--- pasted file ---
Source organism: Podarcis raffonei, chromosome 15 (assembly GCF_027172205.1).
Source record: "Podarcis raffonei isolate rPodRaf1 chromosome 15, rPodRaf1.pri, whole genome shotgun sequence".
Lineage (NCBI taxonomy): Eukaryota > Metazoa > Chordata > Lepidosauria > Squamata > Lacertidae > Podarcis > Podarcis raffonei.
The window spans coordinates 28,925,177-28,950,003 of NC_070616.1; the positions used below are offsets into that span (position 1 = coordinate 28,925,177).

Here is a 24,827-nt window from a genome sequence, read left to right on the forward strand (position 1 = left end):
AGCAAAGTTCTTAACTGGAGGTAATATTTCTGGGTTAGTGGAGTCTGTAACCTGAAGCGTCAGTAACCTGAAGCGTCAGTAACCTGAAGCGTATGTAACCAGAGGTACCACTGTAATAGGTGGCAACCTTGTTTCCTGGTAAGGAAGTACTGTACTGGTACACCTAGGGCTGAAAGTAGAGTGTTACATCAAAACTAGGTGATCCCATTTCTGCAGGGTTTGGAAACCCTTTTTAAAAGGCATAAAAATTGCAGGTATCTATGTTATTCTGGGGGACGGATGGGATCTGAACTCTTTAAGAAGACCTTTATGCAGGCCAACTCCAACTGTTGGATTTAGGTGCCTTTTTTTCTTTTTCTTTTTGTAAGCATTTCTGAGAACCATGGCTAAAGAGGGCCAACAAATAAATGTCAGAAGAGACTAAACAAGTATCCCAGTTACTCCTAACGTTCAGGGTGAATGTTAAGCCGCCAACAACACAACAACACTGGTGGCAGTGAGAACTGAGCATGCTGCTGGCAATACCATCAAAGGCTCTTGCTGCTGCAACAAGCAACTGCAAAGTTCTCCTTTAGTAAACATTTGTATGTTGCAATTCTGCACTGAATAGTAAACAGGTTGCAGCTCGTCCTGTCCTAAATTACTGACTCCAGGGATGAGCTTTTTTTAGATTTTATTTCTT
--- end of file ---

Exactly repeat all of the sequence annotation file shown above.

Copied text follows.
Source organism: Podarcis raffonei, chromosome 15 (assembly GCF_027172205.1).
Source record: "Podarcis raffonei isolate rPodRaf1 chromosome 15, rPodRaf1.pri, whole genome shotgun sequence".
Lineage (NCBI taxonomy): Eukaryota > Metazoa > Chordata > Lepidosauria > Squamata > Lacertidae > Podarcis > Podarcis raffonei.
The window spans coordinates 28,925,177-28,950,003 of NC_070616.1; the positions used below are offsets into that span (position 1 = coordinate 28,925,177).

Here is a 24,827-nt window from a genome sequence, read left to right on the forward strand (position 1 = left end):
AGCAAAGTTCTTAACTGGAGGTAATATTTCTGGGTTAGTGGAGTCTGTAACCTGAAGCGTCAGTAACCTGAAGCGTCAGTAACCTGAAGCGTATGTAACCAGAGGTACCACTGTAATAGGTGGCAACCTTGTTTCCTGGTAAGGAAGTACTGTACTGGTACACCTAGGGCTGAAAGTAGAGTGTTACATCAAAACTAGGTGATCCCATTTCTGCAGGGTTTGGAAACCCTTTTTAAAAGGCATAAAAATTGCAGGTATCTATGTTATTCTGGGGGACGGATGGGATCTGAACTCTTTAAGAAGACCTTTATGCAGGCCAACTCCAACTGTTGGATTTAGGTGCCTTTTTTTCTTTTTCTTTTTGTAAGCATTTCTGAGAACCATGGCTAAAGAGGGCCAACAAATAAATGTCAGAAGAGACTAAACAAGTATCCCAGTTACTCCTAACGTTCAGGGTGAATGTTAAGCCGCCAACAACACAACAACACTGGTGGCAGTGAGAACTGAGCATGCTGCTGGCAATACCATCAAAGGCTCTTGCTGCTGCAACAAGCAACTGCAAAGTTCTCCTTTAGTAAACATTTGTATGTTGCAATTCTGCACTGAATAGTAAACAGGTTGCAGCTCGTCCTGTCCTAAATTACTGACTCCAGGGATGAGCTTTTTTTAGATTTTATTTCTT